Details are emerging of the training programme that will produce the US military's new elite corps of cyberwarfare operatives.
According to a Department of Defense statement, the undergraduate cyber training course for career field 17DX "cyber operations officers" in the US Air Force was launched last week at Keesler airforce base in Mississippi. The course lasts six months.
"We didn't have the pipeline in place to train the new skills needed to operate in the cyberspace domain," says Lieutenant Colonel Scott Solomon of the 333rd Training Squadron. "It's the one domain for which we didn't have an initial skills course.
"For years, we've done fundamental training in telecommunications, radar, radio, long-haul infrastructure, microwave and air traffic control systems, but now most of these things are connected at the Internet protocol level via the Internet," he added. "Our new cyberspace operators are going to be trained to operate looking through the lens at that IP level."
According to the USAF, qualified cyber officers will be able to establish, secure, operate and "actively defend" seven types of networks including command and control systems, IP, telephony, satellite and mobile telecommunications.
It seems that "active defence" will include learning ways to do unto others as well as preventing them doing unto one.
"For example, in one exercise, two blue team students will be defending an installation's cyberspace while two red team students will be trying to penetrate the network boundaries and security," says Colonel Solomon.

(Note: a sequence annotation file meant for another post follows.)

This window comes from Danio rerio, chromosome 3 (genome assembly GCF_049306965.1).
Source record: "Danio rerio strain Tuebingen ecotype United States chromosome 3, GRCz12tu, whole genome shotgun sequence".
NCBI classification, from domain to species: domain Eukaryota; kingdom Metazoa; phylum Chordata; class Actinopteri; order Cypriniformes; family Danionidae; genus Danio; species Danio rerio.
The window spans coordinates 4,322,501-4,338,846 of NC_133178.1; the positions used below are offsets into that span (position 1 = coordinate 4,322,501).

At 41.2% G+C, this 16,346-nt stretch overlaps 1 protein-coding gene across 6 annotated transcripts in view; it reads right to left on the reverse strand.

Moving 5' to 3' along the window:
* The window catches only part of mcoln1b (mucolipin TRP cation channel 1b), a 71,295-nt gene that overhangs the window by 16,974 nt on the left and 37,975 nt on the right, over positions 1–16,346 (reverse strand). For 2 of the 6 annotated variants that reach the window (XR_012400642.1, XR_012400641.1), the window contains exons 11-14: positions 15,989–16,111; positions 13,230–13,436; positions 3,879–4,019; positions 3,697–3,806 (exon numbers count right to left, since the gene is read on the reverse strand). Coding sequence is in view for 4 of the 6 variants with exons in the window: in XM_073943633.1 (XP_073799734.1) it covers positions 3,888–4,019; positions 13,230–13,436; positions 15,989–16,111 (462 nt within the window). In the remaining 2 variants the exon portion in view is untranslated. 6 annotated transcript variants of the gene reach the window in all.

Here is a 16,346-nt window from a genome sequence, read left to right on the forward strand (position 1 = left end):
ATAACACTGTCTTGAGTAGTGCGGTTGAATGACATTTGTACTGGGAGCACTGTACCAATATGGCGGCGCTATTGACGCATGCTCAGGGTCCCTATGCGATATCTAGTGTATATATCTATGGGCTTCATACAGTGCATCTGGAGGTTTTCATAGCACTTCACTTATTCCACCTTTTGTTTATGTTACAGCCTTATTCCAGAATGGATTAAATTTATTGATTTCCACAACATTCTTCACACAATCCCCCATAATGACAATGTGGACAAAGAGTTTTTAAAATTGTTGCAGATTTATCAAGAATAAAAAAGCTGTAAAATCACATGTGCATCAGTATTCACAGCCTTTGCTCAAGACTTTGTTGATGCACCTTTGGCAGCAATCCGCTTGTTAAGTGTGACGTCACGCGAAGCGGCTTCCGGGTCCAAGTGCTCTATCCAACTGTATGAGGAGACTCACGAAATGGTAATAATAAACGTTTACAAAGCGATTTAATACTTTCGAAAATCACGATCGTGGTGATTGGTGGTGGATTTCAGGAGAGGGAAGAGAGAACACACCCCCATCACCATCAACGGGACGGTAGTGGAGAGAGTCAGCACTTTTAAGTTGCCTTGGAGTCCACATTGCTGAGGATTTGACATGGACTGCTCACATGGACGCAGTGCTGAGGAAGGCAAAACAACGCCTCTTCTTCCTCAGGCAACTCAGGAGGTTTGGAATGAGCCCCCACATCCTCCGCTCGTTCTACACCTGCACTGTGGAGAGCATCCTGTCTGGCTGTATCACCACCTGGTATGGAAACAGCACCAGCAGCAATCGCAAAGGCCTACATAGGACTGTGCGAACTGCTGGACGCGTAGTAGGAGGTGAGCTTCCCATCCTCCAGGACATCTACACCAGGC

It seems that the top 15 per cent of each course will go on to further training at the 39th Information Operations Squadron at Hurlburt Field in Florida, which seems to be emerging as the cyberwarfare equivalent of the famous "Top Gun" advanced fighter combat school*. Among other things the 39th teaches "military deception" and "network warfare". It is co-located at Hurlburt with the US Air Force's special-operations units.
These elite "A-shred" officers, having won their basic cyber wings at Keesler and done further net-war training at Hurlburt Field, will then move on to "mission qualification training and crew mission-ready training" at an unspecified base, before standing by to put digital boot to network ass in the Wars on Stuff.
The remaining, also-ran 85 per cent of cyber officers will go to "more mainstream" duties involving "telecommunications infrastructure, installation and operations, base communications and network operations".
"Nobody in the world can contest our Air Force in the air and space domains. We dominate them," says Solomon. "We also need to dominate cyberspace. It all starts right here at Keesler." ®
*Run by the US Navy rather than the air force, but you get the idea.